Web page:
Syria sided with Egypt and Jordan during the Six Day War and the Yom Kippur War to fight Israel during the 1960s and 70s. Since, both Egypt and Jordan have normalized their relations with the Jewish state but not Syria. In fact, Syria’s ties with Egypt and Jordan worsened during the presidency Hafez al-Assad (1971-2000) already, the father of the current leader, Bashar al-Assad. It was during his regime that Syria began to support terrorist organizations, including Hamas, Hezbollah and the Turkish PKK which nearly dragged the country into a confrontation with Turkey in 1998.

After the death of father al-Assad in 2000, there were high hopes that his son, highly educated and supposedly a moderate, would bring about a new era in Syrian foreign politics. Those hopes were quickly shattered when he further estranged Egypt and met personally with Hezbollah’s leadership in July 2007 — something even his father would never do.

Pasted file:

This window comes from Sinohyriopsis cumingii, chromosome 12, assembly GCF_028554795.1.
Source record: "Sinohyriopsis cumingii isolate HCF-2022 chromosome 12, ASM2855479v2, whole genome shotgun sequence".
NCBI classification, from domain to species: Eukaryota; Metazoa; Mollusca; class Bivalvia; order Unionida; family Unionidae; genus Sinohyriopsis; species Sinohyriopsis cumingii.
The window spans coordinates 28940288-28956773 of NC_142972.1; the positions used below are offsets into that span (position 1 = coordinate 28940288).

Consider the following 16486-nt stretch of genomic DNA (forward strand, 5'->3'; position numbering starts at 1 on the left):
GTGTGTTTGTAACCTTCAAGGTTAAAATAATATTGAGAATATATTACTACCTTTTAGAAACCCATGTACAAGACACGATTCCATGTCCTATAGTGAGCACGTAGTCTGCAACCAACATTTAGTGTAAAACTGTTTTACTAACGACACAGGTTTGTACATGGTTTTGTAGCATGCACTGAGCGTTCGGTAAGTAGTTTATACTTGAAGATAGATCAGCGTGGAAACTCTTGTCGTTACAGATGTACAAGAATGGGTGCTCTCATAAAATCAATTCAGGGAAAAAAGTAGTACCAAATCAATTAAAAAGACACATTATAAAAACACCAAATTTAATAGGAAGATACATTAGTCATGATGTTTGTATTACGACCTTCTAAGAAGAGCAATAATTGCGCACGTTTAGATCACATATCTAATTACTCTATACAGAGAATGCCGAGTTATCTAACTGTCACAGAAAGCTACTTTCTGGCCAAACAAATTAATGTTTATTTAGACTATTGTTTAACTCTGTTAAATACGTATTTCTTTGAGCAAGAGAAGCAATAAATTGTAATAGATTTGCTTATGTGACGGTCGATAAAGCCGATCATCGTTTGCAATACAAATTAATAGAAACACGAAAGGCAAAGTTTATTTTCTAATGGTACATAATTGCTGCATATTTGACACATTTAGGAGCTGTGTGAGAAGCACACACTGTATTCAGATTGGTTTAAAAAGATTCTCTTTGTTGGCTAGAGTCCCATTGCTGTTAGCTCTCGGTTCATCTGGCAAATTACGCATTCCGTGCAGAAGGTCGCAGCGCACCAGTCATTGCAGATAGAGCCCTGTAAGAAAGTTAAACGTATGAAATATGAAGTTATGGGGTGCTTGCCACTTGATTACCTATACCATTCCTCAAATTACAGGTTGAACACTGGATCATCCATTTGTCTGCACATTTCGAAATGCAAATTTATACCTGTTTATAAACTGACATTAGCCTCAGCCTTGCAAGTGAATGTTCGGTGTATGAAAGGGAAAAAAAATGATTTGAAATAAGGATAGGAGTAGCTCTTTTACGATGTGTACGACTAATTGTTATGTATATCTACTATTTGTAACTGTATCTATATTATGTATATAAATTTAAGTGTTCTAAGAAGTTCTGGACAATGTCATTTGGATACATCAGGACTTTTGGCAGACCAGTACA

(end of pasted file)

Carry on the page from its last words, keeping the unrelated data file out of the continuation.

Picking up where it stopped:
During that same meeting President Mahmoud Ahmadinejad of Iran was present: the only Middle Eastern leader al-Assad does get along with. Iran and Syria have consistently strengthened their ties in recent years, in spite of Western skepticism.

There are analysts who imagine that this alliance will never hold. Syria is an Arab state, they argue, secular and Sunni while Iran likes to stress its Persian identity, is a theocracy and overwhelmingly Shia. Both states would be united solely by the enemies they share: originally, Saddam Hussein; today, Israel and the United States. So when the coalition forces pull out of Iraq, Syria and Iran would inevitably clash with both supporting different Muslim groups.